How to Cut Plexiglass by Hand

Plexiglass, the generic name for acrylic sheet, is an incredibly durable material with near-limitless applications. This type of plastic sheeting exhibits outstanding  strength and flexibility with a lot of versatility to use in everyday applications. Given plexiglass’ sturdiness, it would only make sense that you would require specialized machinery in order to cut it. In reality, however, that’s not exactly true. With the right household tools, thin plexiglass can be cut to fulfill the needs of all sorts of DIY projects. Here’s a few things to keep in mind if you’re interested in working with this amazing material.


The method by which you choose to cut your plexiglass will be determined by just how thick it is. Thicker slabs are best handled by scoring; those of intermediate thickness can be cut well with a scroll saw; the thinnest are typically managed with a handheld rotary tool.


Thicker plexiglass, strangely enough, allows for the simplest of the cutting processes. First, grab a metal ruler and a utility knife (preferably one with a brand new blade). Measure the ruler against the cutting line and then draw the knife repeatedly down its edge, gradually increasing the pressure with each pass. Continue until you’ve scored a deep line in the plexiglass (it may take as many as ten or twelve scores), then turn the slab over and repeat the process. Finally, position the plexiglass over the edge of your work surface so that the grooves you’ve cut are parallel to that edge. Hold the side of the material on the work surface firmly against it (you can secure it with a clamp if you have one, or weigh it down) and then bring sharp downward pressure onto the side positioned over the edge. The plexiglass will break cleanly; be sure to have something soft for it to land on so as to prevent scratching.


Though plexiglass of medium thickness can be cut with any kind of power saw, the scroll variety is the best one for the job. That’s because scroll saws produce much less heat than their brethren, which cuts down on the risk of your plexiglass melting as it’s cut. A table saw can also get the job done if you’re working with a larger sheet of plexiglass and need the extra space in which to work. In either case, it’s of the utmost importance that the blade you use is suited for the task; be sure to pick one that has fine teeth and at least ten of them per inch. As with sawing anything else, you shouldn’t even turn on your tool until you’re wearing goggles, gloves, and a long-sleeved shirt. Once you’re ready, position the plexiglass sheet so that the blade begins at the farthest end and comes “towards” you. Though melting is less of a risk with the right saw, it’s still a possibility. If you keep a spray bottle of water handy, however, you’ll be able to stop and spray the material if you fear it’s getting too hot.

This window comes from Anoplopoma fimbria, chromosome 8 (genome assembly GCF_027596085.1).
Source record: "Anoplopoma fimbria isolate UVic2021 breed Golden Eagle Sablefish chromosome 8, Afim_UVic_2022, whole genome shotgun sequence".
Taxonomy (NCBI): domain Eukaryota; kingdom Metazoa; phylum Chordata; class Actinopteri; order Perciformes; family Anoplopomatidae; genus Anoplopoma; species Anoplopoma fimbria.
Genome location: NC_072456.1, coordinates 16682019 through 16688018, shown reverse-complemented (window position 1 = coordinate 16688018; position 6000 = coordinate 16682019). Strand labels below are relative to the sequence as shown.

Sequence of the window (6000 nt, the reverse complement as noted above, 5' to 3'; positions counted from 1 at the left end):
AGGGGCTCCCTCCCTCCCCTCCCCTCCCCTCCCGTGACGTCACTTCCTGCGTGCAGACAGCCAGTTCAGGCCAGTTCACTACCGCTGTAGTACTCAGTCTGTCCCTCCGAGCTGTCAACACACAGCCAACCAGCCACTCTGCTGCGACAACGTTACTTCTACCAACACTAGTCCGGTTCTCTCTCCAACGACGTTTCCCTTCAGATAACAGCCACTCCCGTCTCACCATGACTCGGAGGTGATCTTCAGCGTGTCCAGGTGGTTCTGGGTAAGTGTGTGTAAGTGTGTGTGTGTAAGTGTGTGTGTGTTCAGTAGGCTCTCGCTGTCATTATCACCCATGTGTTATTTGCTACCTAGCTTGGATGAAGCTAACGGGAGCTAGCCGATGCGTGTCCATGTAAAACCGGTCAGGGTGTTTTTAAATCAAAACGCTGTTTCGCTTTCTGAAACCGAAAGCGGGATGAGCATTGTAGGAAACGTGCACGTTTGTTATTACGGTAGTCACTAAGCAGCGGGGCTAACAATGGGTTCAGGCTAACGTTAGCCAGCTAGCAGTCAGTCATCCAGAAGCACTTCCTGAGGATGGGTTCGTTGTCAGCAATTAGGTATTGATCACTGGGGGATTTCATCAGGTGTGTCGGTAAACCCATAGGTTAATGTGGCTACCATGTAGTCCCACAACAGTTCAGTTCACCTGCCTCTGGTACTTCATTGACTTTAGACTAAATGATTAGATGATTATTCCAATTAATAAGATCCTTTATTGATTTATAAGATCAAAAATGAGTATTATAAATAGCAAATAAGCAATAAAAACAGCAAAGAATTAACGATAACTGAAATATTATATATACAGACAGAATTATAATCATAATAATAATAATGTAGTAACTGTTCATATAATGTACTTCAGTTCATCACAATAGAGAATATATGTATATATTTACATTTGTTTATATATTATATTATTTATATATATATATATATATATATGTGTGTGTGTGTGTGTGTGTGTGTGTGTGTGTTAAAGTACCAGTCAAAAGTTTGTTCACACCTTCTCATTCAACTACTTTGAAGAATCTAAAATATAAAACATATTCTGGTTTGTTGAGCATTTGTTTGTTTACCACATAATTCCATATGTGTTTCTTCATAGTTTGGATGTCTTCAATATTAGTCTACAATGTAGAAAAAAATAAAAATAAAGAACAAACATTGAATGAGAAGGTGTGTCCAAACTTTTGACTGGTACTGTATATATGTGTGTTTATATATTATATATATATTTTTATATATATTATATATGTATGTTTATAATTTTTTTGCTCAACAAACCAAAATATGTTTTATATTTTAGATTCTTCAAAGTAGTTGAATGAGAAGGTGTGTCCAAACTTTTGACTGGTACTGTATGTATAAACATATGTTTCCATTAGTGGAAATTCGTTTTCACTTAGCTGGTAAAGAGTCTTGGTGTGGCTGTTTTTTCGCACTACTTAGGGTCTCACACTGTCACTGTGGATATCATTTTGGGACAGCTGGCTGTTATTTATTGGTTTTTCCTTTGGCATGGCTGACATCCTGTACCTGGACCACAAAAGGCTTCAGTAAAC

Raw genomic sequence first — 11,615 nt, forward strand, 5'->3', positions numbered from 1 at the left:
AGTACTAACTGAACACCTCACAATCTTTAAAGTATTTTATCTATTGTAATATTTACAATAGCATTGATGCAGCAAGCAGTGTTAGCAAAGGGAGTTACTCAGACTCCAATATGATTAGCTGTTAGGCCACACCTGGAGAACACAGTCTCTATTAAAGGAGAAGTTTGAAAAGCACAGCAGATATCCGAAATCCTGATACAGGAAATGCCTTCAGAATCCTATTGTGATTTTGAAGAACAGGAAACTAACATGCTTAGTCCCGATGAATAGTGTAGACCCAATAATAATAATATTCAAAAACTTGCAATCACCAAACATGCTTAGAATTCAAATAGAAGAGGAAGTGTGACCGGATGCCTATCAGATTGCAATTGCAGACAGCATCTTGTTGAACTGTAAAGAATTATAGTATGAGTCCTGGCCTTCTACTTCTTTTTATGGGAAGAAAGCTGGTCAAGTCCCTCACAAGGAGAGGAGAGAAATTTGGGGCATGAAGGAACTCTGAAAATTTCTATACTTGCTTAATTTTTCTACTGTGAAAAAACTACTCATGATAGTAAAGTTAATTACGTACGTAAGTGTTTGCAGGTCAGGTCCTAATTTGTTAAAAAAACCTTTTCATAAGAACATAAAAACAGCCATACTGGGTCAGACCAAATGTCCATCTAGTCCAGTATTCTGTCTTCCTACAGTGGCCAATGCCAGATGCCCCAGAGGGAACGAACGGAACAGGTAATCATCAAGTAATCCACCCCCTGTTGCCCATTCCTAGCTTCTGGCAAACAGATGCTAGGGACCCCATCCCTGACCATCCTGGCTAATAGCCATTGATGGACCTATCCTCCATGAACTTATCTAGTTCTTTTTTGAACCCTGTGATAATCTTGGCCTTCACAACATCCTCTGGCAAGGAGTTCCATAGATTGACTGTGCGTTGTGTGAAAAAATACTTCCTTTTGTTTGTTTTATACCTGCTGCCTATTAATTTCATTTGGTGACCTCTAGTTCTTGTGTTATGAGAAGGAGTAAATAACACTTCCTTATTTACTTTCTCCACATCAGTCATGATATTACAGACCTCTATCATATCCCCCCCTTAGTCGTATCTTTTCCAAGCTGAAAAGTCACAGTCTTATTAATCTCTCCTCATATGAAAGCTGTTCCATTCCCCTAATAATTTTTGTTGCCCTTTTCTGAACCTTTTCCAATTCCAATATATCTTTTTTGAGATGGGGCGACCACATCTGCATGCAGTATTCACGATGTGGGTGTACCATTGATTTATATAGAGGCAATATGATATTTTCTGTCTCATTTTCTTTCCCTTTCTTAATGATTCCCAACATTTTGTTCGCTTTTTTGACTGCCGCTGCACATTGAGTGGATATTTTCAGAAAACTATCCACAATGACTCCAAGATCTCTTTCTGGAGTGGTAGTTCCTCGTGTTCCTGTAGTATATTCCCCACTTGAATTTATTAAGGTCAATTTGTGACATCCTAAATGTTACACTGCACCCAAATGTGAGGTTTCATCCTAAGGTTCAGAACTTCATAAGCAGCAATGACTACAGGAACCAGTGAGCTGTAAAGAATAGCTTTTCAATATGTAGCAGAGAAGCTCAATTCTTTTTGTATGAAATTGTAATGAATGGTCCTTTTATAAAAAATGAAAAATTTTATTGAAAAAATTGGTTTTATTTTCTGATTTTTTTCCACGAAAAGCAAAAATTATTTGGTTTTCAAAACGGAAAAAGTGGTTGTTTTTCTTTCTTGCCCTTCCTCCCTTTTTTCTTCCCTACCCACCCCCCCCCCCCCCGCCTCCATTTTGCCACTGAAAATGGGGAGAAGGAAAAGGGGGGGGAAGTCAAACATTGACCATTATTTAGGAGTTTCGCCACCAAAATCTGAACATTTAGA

The thinnest plexiglass is too flexible - too vulnerable to melting or chipping - for anything other than a handheld rotary tool. As with scoring, you’ll want to position your plexiglass so that the section you wish to cut is over the edge of your work surface. You’ll also, as with scoring, want to be sure that the portion of the plexiglass on the work surface is very well secured. Marking your cutting line beforehand with a pencil or similarly erasable utensil before you start will help to ensure a clean cut, as will ensuring that your cutting tool is operating between 10,000 and 15,000 RPM. Once you’re finished, the cut portion will fall from the rest of the sheet. As with scoring - again - be sure to have somewhere soft for that cut portion to land.


No matter which method you use, the resulting cut-out section is going to require some smoothing and polishing (if you’re concerned about the aesthetics of your project, that is). For this, you’ll need the following…

  • Multiple pieces of sandpaper suitable for wet-sanding ranging from 120 to 600 grit
  • A wood or rubber sanding block
  • A power drill with a buffing pad attachment
  • A polishing compound formulated for plastic

Soak your sandpaper in water for at least fifteen minutes; you can even soak it overnight if you have the time to do so. Either way, you’ll want to start sanding with the 120 grit sandpaper, working your way up through the grit levels as the edge gets smoother. Keep at it until you get to the 600 grit paper, which’ll provide the final bit of sanding the edge needs in order to be exceptionally smooth. Next, add the buffing attachment to the drill and apply the polishing compound to the plexiglass. Buff to a perfect polish.


Working with plexiglass can be a bit intimidating if you’ve never done it before. Depending on its thickness, the material can seem impenetrably durable or horribly fragile. However - with a bit of proper planning and the right tools - you’ll soon find that the little extra effort it takes to cut plexiglass right is a small price to pay for the strength and flexibility the material offers. Interested in learning more about working with plastics? Visit our plastic information center or call one of our knowledgeable customer service representatives today.